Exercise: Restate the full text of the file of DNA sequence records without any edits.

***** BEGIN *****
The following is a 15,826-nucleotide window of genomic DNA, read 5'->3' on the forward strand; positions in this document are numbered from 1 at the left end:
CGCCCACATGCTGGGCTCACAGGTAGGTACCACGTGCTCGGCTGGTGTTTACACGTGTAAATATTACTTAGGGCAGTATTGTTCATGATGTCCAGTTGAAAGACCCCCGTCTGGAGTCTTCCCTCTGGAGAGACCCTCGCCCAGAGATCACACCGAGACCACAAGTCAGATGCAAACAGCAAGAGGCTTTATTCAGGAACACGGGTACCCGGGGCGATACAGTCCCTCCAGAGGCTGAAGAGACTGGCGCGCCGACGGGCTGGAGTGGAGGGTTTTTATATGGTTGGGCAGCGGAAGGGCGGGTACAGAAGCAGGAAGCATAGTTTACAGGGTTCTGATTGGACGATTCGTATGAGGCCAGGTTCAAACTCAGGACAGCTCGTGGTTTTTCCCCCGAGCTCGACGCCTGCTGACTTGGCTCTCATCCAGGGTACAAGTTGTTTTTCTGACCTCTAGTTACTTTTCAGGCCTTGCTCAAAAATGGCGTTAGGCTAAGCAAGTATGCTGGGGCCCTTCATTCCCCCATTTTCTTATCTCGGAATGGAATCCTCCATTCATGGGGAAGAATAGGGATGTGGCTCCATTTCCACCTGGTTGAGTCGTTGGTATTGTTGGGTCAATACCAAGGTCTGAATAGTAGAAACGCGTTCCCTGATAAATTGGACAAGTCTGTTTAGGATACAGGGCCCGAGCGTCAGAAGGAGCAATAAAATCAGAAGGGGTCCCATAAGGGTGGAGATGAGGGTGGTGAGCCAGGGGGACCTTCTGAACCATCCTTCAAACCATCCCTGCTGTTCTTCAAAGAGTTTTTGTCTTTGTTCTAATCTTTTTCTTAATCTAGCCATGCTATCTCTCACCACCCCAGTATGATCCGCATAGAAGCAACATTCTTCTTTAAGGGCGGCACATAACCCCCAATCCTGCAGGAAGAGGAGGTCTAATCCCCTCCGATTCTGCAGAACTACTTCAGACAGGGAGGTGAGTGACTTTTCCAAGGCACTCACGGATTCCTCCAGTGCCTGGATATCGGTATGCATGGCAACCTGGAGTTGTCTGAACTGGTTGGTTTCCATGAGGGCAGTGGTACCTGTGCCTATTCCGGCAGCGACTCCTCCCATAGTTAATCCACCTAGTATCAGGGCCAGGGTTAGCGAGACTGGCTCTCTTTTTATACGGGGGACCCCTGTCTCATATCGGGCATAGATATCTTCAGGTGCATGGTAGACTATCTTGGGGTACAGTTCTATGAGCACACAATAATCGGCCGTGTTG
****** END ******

The following is a 15,826-nucleotide window of genomic DNA, read 5'->3' on the forward strand; positions in this document are numbered from 1 at the left end:
CGCCCACATGCTGGGCTCACAGGTAGGTACCACGTGCTCGGCTGGTGTTTACACGTGTAAATATTACTTAGGGCAGTATTGTTCATGATGTCCAGTTGAAAGACCCCCGTCTGGAGTCTTCCCTCTGGAGAGACCCTCGCCCAGAGATCACACCGAGACCACAAGTCAGATGCAAACAGCAAGAGGCTTTATTCAGGAACACGGGTACCCGGGGCGATACAGTCCCTCCAGAGGCTGAAGAGACTGGCGCGCCGACGGGCTGGAGTGGAGGGTTTTTATATGGTTGGGCAGCGGAAGGGCGGGTACAGAAGCAGGAAGCATAGTTTACAGGGTTCTGATTGGACGATTCGTATGAGGCCAGGTTCAAACTCAGGACAGCTCGTGGTTTTTCCCCCGAGCTCGACGCCTGCTGACTTGGCTCTCATCCAGGGTACAAGTTGTTTTTCTGACCTCTAGTTACTTTTCAGGCCTTGCTCAAAAATGGCGTTAGGCTAAGCAAGTATGCTGGGGCCCTTCATTCCCCCATTTTCTTATCTCGGAATGGAATCCTCCATTCATGGGGAAGAATAGGGATGTGGCTCCATTTCCACCTGGTTGAGTCGTTGGTATTGTTGGGTCAATACCAAGGTCTGAATAGTAGAAACGCGTTCCCTGATAAATTGGACAAGTCTGTTTAGGATACAGGGCCCGAGCGTCAGAAGGAGCAATAAAATCAGAAGGGGTCCCATAAGGGTGGAGATGAGGGTGGTGAGCCAGGGGGACCTTCTGAACCATCCTTCAAACCATCCCTGCTGTTCTTCAAAGAGTTTTTGTCTTTGTTCTAATCTTTTTCTTAATCTAGCCATGCTATCTCTCACCACCCCAGTATGATCCGCATAGAAGCAACATTCTTCTTTAAGGGCGGCACATAACCCCCAATCCTGCAGGAAGAGGAGGTCTAATCCCCTCCGATTCTGCAGAACTACTTCAGACAGGGAGGTGAGTGACTTTTCCAAGGCACTCACGGATTCCTCCAGTGCCTGGATATCGGTATGCATGGCAACCTGGAGTTGTCTGAACTGGTTGGTTTCCATGAGGGCAGTGGTACCTGTGCCTATTCCGGCAGCGACTCCTCCCATAGTTAATCCACCTAGTATCAGGGCCAGGGTTAGCGAGACTGGCTCTCTTTTTATACGGGGGACCCCTGTCTCATATCGGGCATAGATATCTTCAGGTGCATGGTAGACTATCTTGGGGTACAGTTCTATGAGCACACAATAATCGGCCGTGTTG